As a result of an accidental set of circumstances, I first ended up attending the Colorado Center for the Blind, a training center that did not meet my needs. However, this experience gave me a chance to look for another training approach that was likely to work much better for me.
Three months after I came to the U.S., I felt extremely frustrated and resentful. It seemed to me that I was losing hope of finding a placement in another training center and continuing with my plans. I found myself thinking that I failed to define and set my limits and that it would turn out that I am spending my time and money in vain, unable to take a step forward.
In the meantime, I tried contacting a number of individuals, organizations and foundations that could help me get the training I longed for. The most promising one among all of them, the American Council of the Blind, brought a gleam of hope in this ordeal. Thanks to their effective advocacy efforts, I ended up getting a placement in one of the top-ranking independence training centers in the country, the Miami Lighthouse for the Blind. I soon learned that putting dots of different shapes and sizes on a touch-screen microwave is one of many creative ways to make those appliances accessible. Using the gas oven was not a risky business anymore, nor was going up or down on an escalator. By the time I graduated from my training, I was well on my way to learning the necessary skills that would help me to safely and independently cross most intersections by listening to the traffic sounds and analyzing the possible risks.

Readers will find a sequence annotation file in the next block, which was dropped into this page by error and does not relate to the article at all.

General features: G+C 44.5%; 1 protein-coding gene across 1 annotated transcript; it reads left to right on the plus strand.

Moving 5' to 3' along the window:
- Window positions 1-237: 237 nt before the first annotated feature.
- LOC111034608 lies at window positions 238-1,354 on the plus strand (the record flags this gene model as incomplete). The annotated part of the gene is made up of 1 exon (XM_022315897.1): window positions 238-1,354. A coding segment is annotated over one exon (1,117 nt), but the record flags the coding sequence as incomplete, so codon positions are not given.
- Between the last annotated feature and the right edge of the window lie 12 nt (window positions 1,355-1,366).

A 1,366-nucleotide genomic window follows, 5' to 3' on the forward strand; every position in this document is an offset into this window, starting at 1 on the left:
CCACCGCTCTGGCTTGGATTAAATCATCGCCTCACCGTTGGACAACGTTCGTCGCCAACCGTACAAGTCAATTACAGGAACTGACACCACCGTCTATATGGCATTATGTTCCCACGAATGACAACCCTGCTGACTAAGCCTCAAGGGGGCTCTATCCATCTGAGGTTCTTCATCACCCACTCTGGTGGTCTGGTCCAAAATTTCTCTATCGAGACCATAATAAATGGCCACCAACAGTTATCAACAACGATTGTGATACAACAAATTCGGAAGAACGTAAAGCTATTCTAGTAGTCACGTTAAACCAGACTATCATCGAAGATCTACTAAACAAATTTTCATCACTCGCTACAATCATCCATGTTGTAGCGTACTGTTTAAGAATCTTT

Three weeks later, I was back in Washington, D.C., the big city I was afraid of. I no longer dread the escalators; I confidently travel to the Metro. I do not run away from the sound of the cars, but I am paying attention to their sound so that I can safely cross the intersections I come upon. I am happy for having the chance to grab another excellent opportunity: to be an intern at the American Council of the Blind. I find it both pleasing and rewarding to give back to the organization that helped me pave the way toward my independence. An important part of this internship is the learning experience I am getting from working with the staff members who manage ACB’s advocacy and governmental affairs, development and public relations.
Thanks to this growing experience of living and training in the U.S., my future does not look scary and uncertain any more. I am looking forward to stepping into the newsroom of the Scripps Howard Foundation Wire, ready to go many places and cover various events. This year-long stay in the U.S. has already provided me with many opportunities and benefits of learning about lots of creative ways to make my life easier and make myself more productive. This unique experience has made me aware that what it takes to become a go-getter is a can-do attitude, finding a way out of the problems I encounter rather than finding excuses for not doing anything to solve them. It has also made me realize that what is crucial for achieving my goals is not how long it takes to make the effort, but how soon I set my mind on getting them accomplished.